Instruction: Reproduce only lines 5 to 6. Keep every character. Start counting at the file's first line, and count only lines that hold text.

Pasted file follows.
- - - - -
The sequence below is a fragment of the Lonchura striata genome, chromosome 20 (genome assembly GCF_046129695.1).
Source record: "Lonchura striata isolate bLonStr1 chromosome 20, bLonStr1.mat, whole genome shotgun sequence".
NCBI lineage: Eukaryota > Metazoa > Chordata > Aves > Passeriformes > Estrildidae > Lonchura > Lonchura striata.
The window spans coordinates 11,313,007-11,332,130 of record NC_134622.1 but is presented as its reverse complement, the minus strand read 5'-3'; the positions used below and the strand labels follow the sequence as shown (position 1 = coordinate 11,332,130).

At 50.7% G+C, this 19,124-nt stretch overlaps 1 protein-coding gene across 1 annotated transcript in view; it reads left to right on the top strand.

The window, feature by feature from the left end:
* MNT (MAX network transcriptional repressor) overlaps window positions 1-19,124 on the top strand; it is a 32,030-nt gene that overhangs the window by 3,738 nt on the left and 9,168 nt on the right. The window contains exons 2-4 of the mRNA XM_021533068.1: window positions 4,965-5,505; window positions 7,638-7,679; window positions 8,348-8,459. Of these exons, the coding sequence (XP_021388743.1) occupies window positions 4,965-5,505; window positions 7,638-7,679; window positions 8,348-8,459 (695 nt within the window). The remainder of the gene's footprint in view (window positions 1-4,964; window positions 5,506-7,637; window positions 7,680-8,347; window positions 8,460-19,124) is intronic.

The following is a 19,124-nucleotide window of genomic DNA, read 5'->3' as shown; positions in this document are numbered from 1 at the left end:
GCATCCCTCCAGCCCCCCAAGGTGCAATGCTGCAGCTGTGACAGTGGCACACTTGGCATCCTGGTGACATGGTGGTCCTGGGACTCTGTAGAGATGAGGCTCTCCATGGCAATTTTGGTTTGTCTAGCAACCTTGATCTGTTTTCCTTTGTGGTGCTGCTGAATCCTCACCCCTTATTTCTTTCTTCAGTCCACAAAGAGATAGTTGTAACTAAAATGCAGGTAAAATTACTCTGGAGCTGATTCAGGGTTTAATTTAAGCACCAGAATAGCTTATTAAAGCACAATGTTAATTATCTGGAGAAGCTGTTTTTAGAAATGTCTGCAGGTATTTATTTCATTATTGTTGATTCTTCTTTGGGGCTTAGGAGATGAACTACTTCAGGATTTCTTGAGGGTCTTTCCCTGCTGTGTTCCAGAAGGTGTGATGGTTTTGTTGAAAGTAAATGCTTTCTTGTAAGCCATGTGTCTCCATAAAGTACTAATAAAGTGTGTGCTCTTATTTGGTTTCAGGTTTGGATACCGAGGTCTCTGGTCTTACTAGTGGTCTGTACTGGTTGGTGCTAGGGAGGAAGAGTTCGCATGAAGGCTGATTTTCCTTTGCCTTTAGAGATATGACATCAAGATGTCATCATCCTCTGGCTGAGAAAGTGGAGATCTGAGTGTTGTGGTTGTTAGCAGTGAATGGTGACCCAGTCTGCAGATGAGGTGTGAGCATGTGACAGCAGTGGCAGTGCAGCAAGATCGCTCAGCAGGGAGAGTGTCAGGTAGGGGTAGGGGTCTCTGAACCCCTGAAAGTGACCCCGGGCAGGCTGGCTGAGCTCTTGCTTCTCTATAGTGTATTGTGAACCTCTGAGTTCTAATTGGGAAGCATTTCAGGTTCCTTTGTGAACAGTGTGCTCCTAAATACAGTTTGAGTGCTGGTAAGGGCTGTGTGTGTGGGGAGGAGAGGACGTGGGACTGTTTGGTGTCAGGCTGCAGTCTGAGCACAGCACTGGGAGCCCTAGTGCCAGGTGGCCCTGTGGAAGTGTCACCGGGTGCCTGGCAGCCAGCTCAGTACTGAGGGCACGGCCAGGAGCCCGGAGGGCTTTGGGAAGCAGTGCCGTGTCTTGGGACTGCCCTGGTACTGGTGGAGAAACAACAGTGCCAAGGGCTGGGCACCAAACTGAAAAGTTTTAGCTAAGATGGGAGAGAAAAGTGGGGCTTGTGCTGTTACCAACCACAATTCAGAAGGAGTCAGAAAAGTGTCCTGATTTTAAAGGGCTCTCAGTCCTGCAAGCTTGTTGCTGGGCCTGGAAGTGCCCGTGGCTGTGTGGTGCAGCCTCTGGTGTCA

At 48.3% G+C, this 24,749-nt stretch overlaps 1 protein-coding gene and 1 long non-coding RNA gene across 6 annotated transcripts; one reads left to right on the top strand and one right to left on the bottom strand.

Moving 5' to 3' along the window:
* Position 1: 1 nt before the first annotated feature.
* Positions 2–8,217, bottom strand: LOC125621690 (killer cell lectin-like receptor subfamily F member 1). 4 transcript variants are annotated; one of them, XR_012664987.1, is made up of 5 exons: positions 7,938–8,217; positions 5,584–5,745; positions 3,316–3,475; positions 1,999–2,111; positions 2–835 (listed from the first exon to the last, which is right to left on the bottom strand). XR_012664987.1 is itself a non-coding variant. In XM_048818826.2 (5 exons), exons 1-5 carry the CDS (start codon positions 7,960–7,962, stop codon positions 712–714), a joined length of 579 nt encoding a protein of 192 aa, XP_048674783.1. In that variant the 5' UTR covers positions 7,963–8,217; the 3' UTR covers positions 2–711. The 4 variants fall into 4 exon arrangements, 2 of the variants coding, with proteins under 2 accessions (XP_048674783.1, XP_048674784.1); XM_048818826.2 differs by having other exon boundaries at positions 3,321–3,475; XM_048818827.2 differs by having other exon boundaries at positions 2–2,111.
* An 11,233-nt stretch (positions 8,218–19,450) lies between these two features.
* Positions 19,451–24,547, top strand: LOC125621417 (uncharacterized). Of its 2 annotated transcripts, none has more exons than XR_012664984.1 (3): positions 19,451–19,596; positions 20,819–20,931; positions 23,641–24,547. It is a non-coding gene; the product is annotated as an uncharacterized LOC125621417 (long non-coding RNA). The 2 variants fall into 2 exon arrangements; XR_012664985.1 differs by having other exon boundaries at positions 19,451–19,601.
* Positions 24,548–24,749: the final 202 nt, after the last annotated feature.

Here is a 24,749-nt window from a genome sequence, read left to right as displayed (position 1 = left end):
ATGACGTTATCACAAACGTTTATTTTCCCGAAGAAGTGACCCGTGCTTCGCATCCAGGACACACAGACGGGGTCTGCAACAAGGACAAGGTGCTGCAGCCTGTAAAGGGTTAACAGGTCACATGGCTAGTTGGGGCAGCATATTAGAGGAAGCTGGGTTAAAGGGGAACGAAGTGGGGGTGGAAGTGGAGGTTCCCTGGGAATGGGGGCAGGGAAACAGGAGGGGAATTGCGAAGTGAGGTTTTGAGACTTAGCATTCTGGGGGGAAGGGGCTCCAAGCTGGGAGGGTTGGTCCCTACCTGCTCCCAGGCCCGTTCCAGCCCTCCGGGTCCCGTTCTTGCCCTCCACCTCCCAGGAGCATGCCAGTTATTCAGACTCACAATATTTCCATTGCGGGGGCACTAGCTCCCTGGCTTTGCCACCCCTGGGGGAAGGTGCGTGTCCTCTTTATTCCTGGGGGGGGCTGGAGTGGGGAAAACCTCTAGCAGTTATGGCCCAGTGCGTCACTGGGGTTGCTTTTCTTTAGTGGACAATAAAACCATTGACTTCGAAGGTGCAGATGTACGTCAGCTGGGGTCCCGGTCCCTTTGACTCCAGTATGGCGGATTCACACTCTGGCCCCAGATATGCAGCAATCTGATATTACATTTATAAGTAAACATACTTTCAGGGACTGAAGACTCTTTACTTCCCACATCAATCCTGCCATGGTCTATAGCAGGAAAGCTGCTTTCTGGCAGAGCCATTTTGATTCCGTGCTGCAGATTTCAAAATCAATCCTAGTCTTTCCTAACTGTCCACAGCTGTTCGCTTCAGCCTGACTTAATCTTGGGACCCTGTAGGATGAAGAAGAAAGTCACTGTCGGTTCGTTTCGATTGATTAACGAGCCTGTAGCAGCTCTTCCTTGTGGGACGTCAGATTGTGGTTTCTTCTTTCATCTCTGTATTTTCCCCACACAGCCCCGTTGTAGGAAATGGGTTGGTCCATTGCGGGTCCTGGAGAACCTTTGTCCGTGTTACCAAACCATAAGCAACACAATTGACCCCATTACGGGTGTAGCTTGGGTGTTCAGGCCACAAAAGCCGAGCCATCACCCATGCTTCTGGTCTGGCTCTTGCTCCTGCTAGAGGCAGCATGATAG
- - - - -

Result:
At 50.7% G+C, this 19,124-nt stretch overlaps 1 protein-coding gene across 1 annotated transcript in view; it reads left to right on the top strand.

The window, feature by feature from the left end: